Hazel and Jordan

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Hazel
YPIE Scholar, 2016-2020
Manhattanville College
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Jordan
YPIE Scholar 2016-2020
SUNY Albany

​Inspiring Curiosity, Discovery, and Paths to a Brighter Future

Reflections from YPIE Regeneron Science Research Scholars

 

“Science is a subject of curiosity. Science is part of everything in the universe. Science is why things are the way they are,” says Jordan, a 12th-grade student participating in the YPIE Regeneron Science Research Institute.  

 

Jordan joined YPIE in 9th grade and soon after applied to be part of this in-depth, multi-year science research program, generously supported by Regeneron. “Being part of this program has been one of the best decisions of my life.”

 

Hazel, another 12th-grade YPIE Regeneron Science Research Scholar, also reflects on this experience. “Because I had the opportunity to be in this program, I realized that science is something that I want to keep in my life as long as I can.”

 

Jordan and Hazel have been involved in the YPIE Regeneron Science Research Institute throughout high school. After joining the program in the spring of 9th grade, they spent much of their Sophomore year reading detailed research papers on topics of interest, then narrowing their options to one topic they would research in-depth and present their findings at national science competitions.

 

Jordan was most interested in studying a topic related to his demographic as an African-American male and the challenges of mental health. He started reading detailed research articles about African-American males and depression, including males with life-threatening diseases, those who are incarcerated or feel marginalized in society. His research focused on racial identity and situational anxiety, and how racial identity can affect anxiety in situations due to race.

 

“The world would be a better place if we cared more about marginalized groups. I see the challenges of mental health distress in my own life with my family and friends. I wanted my research to connect with mental health awareness.”

 

“This research has allowed me to explore my curiosity to a higher degree and appreciate what goes into scientific discoveries. This program has made me want science to be part of my future at a deeper level. It helped me to realize what I want to do -- to have an effect on the world.”

 

Hazel centered her research on her desire to help people. In her early research, she was interested in the prevalence of kidney transplants as one of the most common organ transplant surgeries -- one that can be highly successful, but far too few people know about the benefits of donating. After extensive research and outreach to secure an internship, Hazel was invited to participate in research at the Nephrology lab at the Icahn School of Medicine at Mount Sinai. 

 

“I was attracted to this research because I want to help people. If I can figure something that would be helpful to millions of people, I wanted to do that.”

 

Hazel traveled to the Mount Sinai lab after school several days per week and every day on school breaks. “It was a big deal for me and my family for me to be going into the city every day.  I had never taken the bus or subway, and didn’t even know how to use a Metro Card.”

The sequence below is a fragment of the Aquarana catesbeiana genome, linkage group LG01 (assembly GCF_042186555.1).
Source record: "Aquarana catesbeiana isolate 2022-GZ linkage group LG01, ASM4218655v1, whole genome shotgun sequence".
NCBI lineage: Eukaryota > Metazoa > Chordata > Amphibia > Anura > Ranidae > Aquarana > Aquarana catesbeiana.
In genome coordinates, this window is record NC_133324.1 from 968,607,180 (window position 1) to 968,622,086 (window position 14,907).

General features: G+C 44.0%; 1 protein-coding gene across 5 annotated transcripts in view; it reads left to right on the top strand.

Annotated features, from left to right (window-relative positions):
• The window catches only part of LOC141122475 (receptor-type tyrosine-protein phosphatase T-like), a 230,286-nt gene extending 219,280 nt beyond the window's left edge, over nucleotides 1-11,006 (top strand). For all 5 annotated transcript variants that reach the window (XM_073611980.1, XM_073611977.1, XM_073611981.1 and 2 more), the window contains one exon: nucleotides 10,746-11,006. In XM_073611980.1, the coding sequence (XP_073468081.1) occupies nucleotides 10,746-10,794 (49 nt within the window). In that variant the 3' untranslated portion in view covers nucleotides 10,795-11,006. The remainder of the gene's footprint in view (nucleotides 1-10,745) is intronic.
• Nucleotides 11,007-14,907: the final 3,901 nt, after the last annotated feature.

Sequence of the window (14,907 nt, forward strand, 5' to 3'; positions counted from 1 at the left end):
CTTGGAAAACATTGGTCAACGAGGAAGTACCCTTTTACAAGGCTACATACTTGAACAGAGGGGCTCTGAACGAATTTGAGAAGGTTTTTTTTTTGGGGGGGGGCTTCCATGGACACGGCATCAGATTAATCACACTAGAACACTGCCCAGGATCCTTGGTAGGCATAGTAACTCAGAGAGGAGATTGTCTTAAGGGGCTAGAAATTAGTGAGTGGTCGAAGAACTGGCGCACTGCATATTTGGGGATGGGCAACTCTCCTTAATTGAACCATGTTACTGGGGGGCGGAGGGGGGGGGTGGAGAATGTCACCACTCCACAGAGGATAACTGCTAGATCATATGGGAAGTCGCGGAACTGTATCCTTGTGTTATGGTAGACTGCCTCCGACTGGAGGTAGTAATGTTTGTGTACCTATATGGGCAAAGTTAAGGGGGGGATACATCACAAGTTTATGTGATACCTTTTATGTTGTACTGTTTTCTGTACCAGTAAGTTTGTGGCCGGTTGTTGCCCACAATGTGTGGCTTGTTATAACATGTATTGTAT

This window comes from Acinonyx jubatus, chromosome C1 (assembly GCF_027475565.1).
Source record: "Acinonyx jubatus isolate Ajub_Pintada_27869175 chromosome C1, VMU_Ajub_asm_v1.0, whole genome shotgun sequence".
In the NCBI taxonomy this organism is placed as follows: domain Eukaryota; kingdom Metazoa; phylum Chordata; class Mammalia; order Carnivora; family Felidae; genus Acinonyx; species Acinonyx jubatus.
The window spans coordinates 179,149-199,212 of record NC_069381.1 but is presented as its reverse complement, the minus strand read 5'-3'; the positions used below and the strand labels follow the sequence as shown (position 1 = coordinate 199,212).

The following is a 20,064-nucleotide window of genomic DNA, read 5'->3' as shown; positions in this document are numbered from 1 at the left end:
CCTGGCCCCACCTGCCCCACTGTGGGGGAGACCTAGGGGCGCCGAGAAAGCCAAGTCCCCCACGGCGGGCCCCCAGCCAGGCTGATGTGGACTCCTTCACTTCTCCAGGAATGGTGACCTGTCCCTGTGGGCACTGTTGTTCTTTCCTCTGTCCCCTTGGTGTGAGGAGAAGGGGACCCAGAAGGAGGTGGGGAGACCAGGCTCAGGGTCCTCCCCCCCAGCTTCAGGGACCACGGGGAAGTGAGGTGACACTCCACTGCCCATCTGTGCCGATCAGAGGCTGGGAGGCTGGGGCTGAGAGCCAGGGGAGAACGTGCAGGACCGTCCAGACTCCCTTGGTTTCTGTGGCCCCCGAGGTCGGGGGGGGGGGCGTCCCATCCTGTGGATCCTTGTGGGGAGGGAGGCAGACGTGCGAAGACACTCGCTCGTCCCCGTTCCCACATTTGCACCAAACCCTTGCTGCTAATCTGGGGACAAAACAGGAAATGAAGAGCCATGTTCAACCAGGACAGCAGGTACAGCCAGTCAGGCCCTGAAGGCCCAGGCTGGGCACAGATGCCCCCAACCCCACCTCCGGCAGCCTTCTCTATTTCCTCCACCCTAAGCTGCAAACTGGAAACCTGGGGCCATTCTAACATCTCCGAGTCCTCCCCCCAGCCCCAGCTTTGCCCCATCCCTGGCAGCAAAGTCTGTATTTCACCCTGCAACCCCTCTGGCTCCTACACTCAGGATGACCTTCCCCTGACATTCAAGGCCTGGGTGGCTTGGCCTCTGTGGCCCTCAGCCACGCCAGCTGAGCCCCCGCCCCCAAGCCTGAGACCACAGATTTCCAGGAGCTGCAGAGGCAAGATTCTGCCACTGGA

At the lab, Hazel was involved in DNA extraction, cell cultures, and collecting samples from the mouse room. Her extremely impressive research expanded to involve identifying the location of proteins that can cause the damage that creates chronic kidney disease. 

 

During her junior and senior years, she finalized her research and presented her findings at national science competitions, including the Westchester Engineering and Science Fair (WESEF) sponsored by Regeneron and the Junior Science & Humanities Symposium.

“It was kind of scary being a teenager in a lab, but it was also interesting. I knew I liked science. I realized that I really enjoy science and this experience opened me to more than I thought I was capable of. It gave me confidence in myself.”  

 

It has been especially meaningful for Hazel to see the impact her being involved in this program has had on her parents. “My parents came here from a third-world country to avoid being in a war. This means a lot to me and my family. My parents are so proud knowing all that I am capable of.”

 

Jordan and Hazel see science playing an important role in their future. Jordan has applied to several colleges with strong science research departments. “I see myself working in research in psychology that will continue to further my curiosity as an individual. This program has helped me to self reflect on what I value what I can do as an individual to better this world.”

 

“This program has unleashed passions that I would not have found in the high school curriculum. I realize that I have been given a huge opportunity that not all students get in high school.” 

 

Hazel intends to pursue a teaching degree in childhood education and a minor in biology. “I realize that science is something that I want to keep in my life as long as I can. I always want it to be doing it or to be bringing this passion for science to the next generation.”

 

Hazel also recognizes the difference this program has made during high school. “At my high school, we don’t even have labs. We just have tables. Science would have just stayed a subject that I liked in high school. Now, it is something that I enjoy and always want to be part of.”

 

“This experience has opened my mind to possibilities I didn’t know I could have. Being able to compete with students that have had many more opportunities than me. I stayed with this program because I always looked at the end result -- the possibility that my research could save lives.”

 

Posted June 2020

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